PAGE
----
The Tanners

Robert Walser (Author) Susan Bernofsky (Translator)
& 1 more
Available

Description

The Tanners, Robert Walser's amazing 1907 novel of twenty chapters, is now presented in English for the very first time, by the award-winning translator Susan Bernofsky. Three brothers and a sister comprise the Tanner family--Simon, Kaspar, Klaus, and Hedwig: their wanderings, meetings, separations, quarrels, romances, employment and lack of employment over the course of a year or two are the threads from which Walser weaves his airy, strange and brightly gorgeous fabric. "Walser's lightness is lighter than light," as Tom Whalen said in Bookforum: "buoyant up to and beyond belief, terrifyingly light."

Robert Walser--admired greatly by Kafka, Musil, and Walter Benjamin--is a radiantly original author. He has been acclaimed "unforgettable, heart-rending" (J.M. Coetzee), "a bewitched genius" (Newsweek), and "a major, truly wonderful, heart-breaking writer" (Susan Sontag). Considering Walser's "perfect and serene oddity," Michael Hofmann in The London Review of Books remarked on the "Buster Keaton-like indomitably sad cheerfulness that is] most hilariously disturbing." The Los Angeles Times called him "the dreamy confectionary snowflake of German language fiction. He also might be the single most underrated writer of the 20th century....The gait of his language is quieter than a kitten's."

"A clairvoyant of the small" W. G. Sebald calls Robert Walser, one of his favorite writers in the world, in his acutely beautiful, personal, and long introduction, studded with his signature use of photographs.

Product Details

Price
$16.95  $15.59
Publisher
New Directions Publishing Corporation
Publish Date
August 01, 2009
Pages
350
Dimensions
5.1 X 0.85 X 7.1 inches | 0.64 pounds
Language
English
Type
Paperback
EAN/UPC
9780811215893
BISAC Categories:

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About the Author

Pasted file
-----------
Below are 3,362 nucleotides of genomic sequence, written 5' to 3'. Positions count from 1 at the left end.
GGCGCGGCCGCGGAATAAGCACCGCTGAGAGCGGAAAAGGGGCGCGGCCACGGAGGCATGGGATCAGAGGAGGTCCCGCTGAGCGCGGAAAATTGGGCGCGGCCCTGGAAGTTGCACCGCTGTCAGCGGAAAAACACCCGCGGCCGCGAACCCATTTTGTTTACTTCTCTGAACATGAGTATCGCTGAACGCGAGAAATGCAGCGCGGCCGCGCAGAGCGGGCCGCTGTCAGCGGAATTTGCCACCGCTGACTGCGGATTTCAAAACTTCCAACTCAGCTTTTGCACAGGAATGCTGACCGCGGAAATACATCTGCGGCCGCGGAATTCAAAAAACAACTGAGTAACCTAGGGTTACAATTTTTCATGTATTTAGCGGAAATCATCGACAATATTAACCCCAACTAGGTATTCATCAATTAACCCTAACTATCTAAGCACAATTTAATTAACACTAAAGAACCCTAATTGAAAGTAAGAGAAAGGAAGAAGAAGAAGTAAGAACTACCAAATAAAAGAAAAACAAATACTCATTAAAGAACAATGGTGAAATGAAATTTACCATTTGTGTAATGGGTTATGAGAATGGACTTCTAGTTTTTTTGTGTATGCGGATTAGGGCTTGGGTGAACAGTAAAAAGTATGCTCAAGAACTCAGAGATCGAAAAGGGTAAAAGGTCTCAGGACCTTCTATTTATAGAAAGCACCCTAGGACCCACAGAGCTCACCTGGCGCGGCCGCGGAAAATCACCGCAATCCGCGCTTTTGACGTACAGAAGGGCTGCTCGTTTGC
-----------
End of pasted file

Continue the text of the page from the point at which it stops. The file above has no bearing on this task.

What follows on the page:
Robert Walser (1878-1956) was born in Switzerland. He left school at fourteen and led a wandering and precarious existence working as a bank clerk, a butler in a castle, and an inventor's assistant while producing essays, stories, and novels. In 1933 he abandoned writing and entered a sanatorium--where he remained for the rest of his life. "I am not here to write," Walser said, "but to be mad."
Yoko Tawada was born in Tokyo in 1960, moved to Hamburg when she was twenty-two, and then moved again to Berlin in 2006. She writes in both Japanese and German, and has received the Akutagawa Prize, the Adelbert von Chamisso Prize, the Tanizaki Prize, and the Goethe Medal.
W. G. Sebald was born in Germany in 1944 and died in 2001. He is the author of The Emigrants, The Rings of Saturn, Vertigo, Austerlitz, After Nature, On the Natural History of Destruction, Unrecounted and Campo Santo

Reviews

Beneath Walser's placid, august prose lies a gnawing ambivalence about the relationship between life and art and between industry and Romanticism. Fans of W. G. Sebald will particularly enjoy Walser's contemplative prose. --Brendan Driscoll"
There's a quiet dignity found in Walser's funny, stunning and enigmatic novels. --John Goldbach"
It glides by like clouds escorted by sunbeams, and it leaves in its wake a series of jaw-dropping scenes. --Scott Esposito"